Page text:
Putin's Russia Wants to Suck Bulgaria Into Its 'Eurasian Union'
Bulgaria should be one of the countries in Eastern Europe to be "invited" to "join" the future Eurasian Union, a brainchild of Russian leader Vladimir Putin, according to Russian politicians and political scientists.
The creation of a new intergovernmental community of states out of the ruins of the Soviet Union in the form of an Eurasian Union was announced by current Russian PM and former and future President of Russia Putin in an article in the Moscow daily Izvestia in October 2011.
In addition to former Soviet Republics, the Russian Federation should seek to attract a number of other states to the new formation, including Bulgaria, according to the participants in a round table in Moscow of the ruling party United Russia, BTA reported citing the Russian press.
According to Putin's idea the new alliance is to be based on the Common Economic Space between Russia, Belarus, and Kazakhstan kicking off on January 1, 2011, reminded Russian political scientist Dmitry Orlov, as cited by the Kommersant daily.
"However, modernization goals require that Russia gets united with more than just the former Soviet republics that are part of the Commonwealth of Independent States today but also with states that are loyal to the Russian economic interests: Finland, Hungary, the Czech Republic, Vietnam, Bulgaria, Cuba, and Venezuela," Orlov is quoted as saying.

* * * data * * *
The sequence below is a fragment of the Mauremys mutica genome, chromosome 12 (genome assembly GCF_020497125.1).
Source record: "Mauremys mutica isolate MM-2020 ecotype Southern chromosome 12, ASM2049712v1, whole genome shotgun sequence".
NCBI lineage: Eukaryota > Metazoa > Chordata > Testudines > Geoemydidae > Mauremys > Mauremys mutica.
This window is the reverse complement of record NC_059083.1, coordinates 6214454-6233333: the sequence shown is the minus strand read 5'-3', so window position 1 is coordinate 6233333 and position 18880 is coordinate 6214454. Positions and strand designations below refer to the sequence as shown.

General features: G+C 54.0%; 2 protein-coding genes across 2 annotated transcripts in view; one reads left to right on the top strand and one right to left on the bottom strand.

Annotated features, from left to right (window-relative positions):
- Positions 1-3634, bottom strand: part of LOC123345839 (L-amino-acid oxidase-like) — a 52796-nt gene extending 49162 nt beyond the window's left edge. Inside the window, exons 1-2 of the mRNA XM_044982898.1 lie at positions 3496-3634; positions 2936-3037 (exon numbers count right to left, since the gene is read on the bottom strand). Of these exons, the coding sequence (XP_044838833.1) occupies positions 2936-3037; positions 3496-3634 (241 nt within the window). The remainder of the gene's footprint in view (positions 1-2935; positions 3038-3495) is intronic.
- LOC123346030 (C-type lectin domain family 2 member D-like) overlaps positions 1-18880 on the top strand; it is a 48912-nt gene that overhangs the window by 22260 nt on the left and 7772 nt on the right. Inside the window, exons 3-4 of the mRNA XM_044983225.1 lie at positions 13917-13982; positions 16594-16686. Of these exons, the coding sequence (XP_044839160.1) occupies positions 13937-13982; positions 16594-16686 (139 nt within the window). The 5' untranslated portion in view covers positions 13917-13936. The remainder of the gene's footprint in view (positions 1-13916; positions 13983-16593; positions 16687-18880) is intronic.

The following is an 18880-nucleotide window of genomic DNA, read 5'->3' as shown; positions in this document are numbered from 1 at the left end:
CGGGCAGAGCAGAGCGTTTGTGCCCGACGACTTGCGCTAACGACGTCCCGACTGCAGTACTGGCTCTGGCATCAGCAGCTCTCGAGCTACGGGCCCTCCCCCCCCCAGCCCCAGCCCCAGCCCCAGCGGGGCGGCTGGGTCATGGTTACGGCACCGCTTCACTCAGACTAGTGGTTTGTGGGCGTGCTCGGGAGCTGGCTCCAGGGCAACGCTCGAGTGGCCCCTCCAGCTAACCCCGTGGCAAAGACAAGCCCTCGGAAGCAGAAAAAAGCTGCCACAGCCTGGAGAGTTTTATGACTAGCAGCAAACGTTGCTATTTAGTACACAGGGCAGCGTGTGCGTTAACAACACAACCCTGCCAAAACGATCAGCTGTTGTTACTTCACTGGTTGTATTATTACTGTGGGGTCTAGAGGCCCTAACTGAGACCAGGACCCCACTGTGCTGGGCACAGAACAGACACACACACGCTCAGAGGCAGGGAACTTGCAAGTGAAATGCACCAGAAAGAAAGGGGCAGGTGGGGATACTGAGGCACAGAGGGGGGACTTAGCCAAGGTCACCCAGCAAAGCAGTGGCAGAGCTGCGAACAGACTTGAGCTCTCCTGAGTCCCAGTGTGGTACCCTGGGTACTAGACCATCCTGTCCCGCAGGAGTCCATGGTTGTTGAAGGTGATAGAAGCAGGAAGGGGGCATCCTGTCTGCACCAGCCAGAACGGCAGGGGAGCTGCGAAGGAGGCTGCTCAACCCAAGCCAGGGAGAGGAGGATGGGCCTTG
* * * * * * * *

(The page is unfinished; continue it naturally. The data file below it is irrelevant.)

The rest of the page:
The officials of United Russia have not surveyed the enumerated countries and their willingness to enter Putin's Eurasian Union, the paper points out.
"The tools and historical arguments are available to create the big project for an Eurasian Union that can unite 250 million people," the head of the Russian State Duma (Parliament) Boris Gryzlov argued in turn.
His arguments in favor of Putin's project include the "common history of the nations" from the post Soviet space, while the tools he mentioned are the Russian language as a lingua franca and economic cooperation.
He added that the future entity is supposed to be a "union of sovereign states" rather than a unified state.
"The EU will not open its doors for Russia in the near future, and it would not want to join NATO. At the same time, however, the world is going to be developing within integration groups, and the future Eurasian Union is something that is natural for Russia," a Russian TV host and journalists, Aleksey Pushkov, is quoted as saying.
"The Eurasian Union should bring together not so much the territories but the peoples and citizens into a unified state body," declared in turn at the United Russia round table Dmitry Rogozin, Russia's notorious Ambassador to NATO, who is known for describing Bulgaria as "Russia's Trojan Horse in the EU" back in 2008.
Rogozin has argued that Moscow should pay greater attention to the applications of 20 000 Kosovo Serbs for Russian citizens. He has also reminded his idea that the Russian language should be recognized as an official EU language. One million signatures from seven EU states are needed in order to petition for that, the Kommersant daily points out.
The participants in the United Russia party round table have not worked on specific measures for the formation of the proposed "Eurasian Union."
Maksat Kunakunov, an advisor to the chair of the Parliament of Kyrgyzstan, is said to have quoted at the end of the discussion Vladimir Putin himself, as saying, "Whoever doesn't feel sorry for the Soviet Union has no heart; whoever is dreaming of bringing back the Soviet Union has not brains."
"And whoever doubts that we will create a new union is just a fool," Kunakunov himself has added.
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